Meeting global emission targets to cost $100 billion a year

Industrialised countries would have to mobilise $100 billion (£62 billion) a year by 2020 to meet global climate change targets, the International Energy Agency (IEA) estimates.

Another $312 billion in fossil fuel subsidies might need to be cut because they “encourage wasteful consumption”, the IEA says in its World Energy Outlook for 2010.

The Copenhagen Accord sets a non-binding objective of limiting the increase in global temperature to two degrees Celsius above pre-industrial levels. All countries are meant to cut global emissions by at least half by 2050. Those efforts, however, suffered a serious setback when countries were dealing with the aftermath of the financial crisis and diverted funding to other parts of their economies.

The IEA warns that “much stronger efforts, costing considerably more” are necessary to meet the goals. Even if policies agreed upon were to be implemented, they would not hit the targets.

“The speed of the energy transformation that would be needed after 2020 is such as to raise serious misgivings about the practical achievability of cutting emissions sufficiently,” the report says. The World Energy Outlook hinges on government policy action and how it affects technology, the price of energy services and end-user behaviour. (article continues below)

Some subsidies even encourage the exact opposite of reducing the global temperature. They also distort markets, impede investment in clean energy sources and thereby undermine efforts to deal with climate change.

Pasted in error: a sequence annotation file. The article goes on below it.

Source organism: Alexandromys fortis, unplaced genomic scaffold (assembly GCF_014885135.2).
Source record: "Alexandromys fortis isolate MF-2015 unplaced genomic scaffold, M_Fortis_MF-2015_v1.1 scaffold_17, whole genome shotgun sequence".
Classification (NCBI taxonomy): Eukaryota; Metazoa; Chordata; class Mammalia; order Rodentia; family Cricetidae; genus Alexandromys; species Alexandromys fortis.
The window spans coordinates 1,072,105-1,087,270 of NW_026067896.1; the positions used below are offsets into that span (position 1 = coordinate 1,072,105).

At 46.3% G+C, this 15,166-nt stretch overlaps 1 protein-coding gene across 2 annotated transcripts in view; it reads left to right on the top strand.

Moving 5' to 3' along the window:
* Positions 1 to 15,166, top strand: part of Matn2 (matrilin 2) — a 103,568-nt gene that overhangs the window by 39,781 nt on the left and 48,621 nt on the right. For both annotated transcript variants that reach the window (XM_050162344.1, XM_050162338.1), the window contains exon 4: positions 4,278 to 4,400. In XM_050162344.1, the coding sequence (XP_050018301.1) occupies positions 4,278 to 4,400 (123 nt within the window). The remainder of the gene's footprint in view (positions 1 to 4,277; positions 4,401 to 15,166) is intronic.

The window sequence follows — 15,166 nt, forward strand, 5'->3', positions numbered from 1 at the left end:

Ankit Jain, a renewable energy equity analyst at Standard & Poor’s, says such subsidies, especially in developing countries, are difficult to cut. “While developed countries receive subsidies for industrial production, in developing countries subsidies are meant for the consumer side,” he says.

If all policies announced are implemented, world primary energy demand would increase by 36% between 2008 and 2050, from about 12,300m tonnes of oil or equivalents to over 16,700m. While demand for all types of energy is set to rise, the rate of increase is forecast to fall to 1.2% a year, down from 2% over the past 27 years.

Jain says more investment in renewable energy is needed. However, several developing countries, notably China and India, have started to invest in renewable energy.

This move is significant as they and other non-members of the Organisation for Economic Cooperation and Development (OECD) are expected to account for 93% of the increase in energy demand. This can be attributed to faster growth in economic activity, production, population and urbanisation.

China, which overtook America as the world’s largest energy consumer, is expected to account for 36% of the non-OECD total.